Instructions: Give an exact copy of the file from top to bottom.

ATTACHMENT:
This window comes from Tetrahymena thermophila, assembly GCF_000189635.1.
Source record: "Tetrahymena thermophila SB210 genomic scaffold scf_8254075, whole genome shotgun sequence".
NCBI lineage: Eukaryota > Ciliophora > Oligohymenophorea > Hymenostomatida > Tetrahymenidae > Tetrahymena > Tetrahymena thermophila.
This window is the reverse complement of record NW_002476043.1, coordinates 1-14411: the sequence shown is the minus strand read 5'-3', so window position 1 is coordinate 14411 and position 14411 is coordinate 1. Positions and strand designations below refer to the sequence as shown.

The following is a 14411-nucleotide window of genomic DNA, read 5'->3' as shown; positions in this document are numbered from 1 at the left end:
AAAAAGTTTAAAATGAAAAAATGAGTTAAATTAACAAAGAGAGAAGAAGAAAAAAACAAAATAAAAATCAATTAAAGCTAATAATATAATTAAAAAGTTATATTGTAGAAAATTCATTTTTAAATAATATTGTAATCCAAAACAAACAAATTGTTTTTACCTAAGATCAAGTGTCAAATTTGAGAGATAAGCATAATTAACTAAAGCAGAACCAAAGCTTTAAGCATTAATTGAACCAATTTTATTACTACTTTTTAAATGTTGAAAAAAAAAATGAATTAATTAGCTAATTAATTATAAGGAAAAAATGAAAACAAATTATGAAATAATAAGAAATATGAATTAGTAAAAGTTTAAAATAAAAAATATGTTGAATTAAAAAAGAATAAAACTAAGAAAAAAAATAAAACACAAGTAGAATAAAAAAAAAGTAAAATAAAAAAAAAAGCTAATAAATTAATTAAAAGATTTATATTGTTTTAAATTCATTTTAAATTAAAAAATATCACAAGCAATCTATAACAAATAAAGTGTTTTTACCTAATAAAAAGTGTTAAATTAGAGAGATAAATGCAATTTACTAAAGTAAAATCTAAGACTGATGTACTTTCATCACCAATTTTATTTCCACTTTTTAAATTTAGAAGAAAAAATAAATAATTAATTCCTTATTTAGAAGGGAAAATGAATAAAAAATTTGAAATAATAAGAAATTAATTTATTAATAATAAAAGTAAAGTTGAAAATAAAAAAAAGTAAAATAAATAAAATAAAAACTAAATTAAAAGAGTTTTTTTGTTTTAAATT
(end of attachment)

This window comes from Tetrahymena thermophila, assembly GCF_000189635.1.
Source record: "Tetrahymena thermophila SB210 genomic scaffold scf_8254075, whole genome shotgun sequence".
NCBI lineage: Eukaryota > Ciliophora > Oligohymenophorea > Hymenostomatida > Tetrahymenidae > Tetrahymena > Tetrahymena thermophila.
This window is the reverse complement of record NW_002476043.1, coordinates 1-14411: the sequence shown is the minus strand read 5'-3', so window position 1 is coordinate 14411 and position 14411 is coordinate 1. Positions and strand designations below refer to the sequence as shown.

The following is a 14411-nucleotide window of genomic DNA, read 5'->3' as shown; positions in this document are numbered from 1 at the left end:
AAAAAGTTTAAAATGAAAAAATGAGTTAAATTAACAAAGAGAGAAGAAGAAAAAAACAAAATAAAAATCAATTAAAGCTAATAATATAATTAAAAAGTTATATTGTAGAAAATTCATTTTTAAATAATATTGTAATCCAAAACAAACAAATTGTTTTTACCTAAGATCAAGTGTCAAATTTGAGAGATAAGCATAATTAACTAAAGCAGAACCAAAGCTTTAAGCATTAATTGAACCAATTTTATTACTACTTTTTAAATGTTGAAAAAAAAAATGAATTAATTAGCTAATTAATTATAAGGAAAAAATGAAAACAAATTATGAAATAATAAGAAATATGAATTAGTAAAAGTTTAAAATAAAAAATATGTTGAATTAAAAAAGAATAAAACTAAGAAAAAAAATAAAACACAAGTAGAATAAAAAAAAAGTAAAATAAAAAAAAAAGCTAATAAATTAATTAAAAGATTTATATTGTTTTAAATTCATTTTAAATTAAAAAATATCACAAGCAATCTATAACAAATAAAGTGTTTTTACCTAATAAAAAGTGTTAAATTAGAGAGATAAATGCAATTTACTAAAGTAAAATCTAAGACTGATGTACTTTCATCACCAATTTTATTTCCACTTTTTAAATTTAGAAGAAAAAATAAATAATTAATTCCTTATTTAGAAGGGAAAATGAATAAAAAATTTGAAATAATAAGAAATTAATTTATTAATAATAAAAGTAAAGTTGAAAATAAAAAAAAGTAAAATAAATAAAATAAAAACTAAATTAAAAGAGTTTTTTTGTTTTAAATT